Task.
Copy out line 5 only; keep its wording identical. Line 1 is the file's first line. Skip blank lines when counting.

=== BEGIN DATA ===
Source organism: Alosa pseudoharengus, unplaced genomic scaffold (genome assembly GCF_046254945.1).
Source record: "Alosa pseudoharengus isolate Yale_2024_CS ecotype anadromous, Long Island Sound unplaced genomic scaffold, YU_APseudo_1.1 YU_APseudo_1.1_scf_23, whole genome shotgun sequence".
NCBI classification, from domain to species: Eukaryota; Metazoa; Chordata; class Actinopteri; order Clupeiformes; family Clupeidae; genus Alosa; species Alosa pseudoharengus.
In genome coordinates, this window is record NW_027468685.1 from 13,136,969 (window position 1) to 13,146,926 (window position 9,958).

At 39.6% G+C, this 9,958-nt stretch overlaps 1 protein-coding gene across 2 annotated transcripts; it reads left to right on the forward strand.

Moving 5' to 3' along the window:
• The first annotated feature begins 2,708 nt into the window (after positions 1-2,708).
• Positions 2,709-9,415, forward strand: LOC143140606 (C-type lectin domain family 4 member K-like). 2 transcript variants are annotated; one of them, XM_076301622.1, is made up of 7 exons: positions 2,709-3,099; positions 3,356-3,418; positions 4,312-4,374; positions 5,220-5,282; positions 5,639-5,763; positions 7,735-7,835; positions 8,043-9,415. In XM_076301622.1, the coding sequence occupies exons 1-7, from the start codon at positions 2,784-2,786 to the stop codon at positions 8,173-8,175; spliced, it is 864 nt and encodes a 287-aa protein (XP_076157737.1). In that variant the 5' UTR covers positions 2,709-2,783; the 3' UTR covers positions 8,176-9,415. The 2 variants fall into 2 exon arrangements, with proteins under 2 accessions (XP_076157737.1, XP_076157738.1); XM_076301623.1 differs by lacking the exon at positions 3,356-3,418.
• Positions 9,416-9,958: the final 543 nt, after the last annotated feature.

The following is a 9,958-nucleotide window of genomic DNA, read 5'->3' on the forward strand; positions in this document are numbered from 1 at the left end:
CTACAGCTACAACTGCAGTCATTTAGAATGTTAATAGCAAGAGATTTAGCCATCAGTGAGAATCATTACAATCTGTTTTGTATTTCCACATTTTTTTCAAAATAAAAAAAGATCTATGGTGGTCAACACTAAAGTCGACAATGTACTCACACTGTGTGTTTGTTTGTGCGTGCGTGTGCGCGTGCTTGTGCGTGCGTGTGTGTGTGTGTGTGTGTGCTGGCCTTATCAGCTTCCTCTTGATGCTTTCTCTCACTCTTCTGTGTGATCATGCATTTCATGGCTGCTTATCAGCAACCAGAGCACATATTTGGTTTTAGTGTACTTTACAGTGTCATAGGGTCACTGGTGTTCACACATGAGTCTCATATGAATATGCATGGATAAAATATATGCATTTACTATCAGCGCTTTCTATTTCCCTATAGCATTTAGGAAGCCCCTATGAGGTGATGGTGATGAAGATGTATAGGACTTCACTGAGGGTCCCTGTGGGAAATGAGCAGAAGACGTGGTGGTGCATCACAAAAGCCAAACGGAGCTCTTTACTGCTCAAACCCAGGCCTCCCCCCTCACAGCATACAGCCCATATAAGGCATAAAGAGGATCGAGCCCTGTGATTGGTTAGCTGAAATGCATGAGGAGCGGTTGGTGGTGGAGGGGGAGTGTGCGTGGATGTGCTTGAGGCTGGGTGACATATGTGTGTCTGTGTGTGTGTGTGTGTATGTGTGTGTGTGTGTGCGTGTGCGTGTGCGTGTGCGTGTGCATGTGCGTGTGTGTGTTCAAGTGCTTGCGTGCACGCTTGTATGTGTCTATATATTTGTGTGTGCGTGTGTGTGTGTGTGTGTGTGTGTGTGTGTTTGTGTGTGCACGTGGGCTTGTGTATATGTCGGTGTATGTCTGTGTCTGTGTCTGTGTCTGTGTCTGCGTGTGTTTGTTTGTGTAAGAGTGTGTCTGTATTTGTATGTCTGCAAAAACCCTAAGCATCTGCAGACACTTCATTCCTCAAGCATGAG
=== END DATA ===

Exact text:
At 39.6% G+C, this 9,958-nt stretch overlaps 1 protein-coding gene across 2 annotated transcripts; it reads left to right on the forward strand.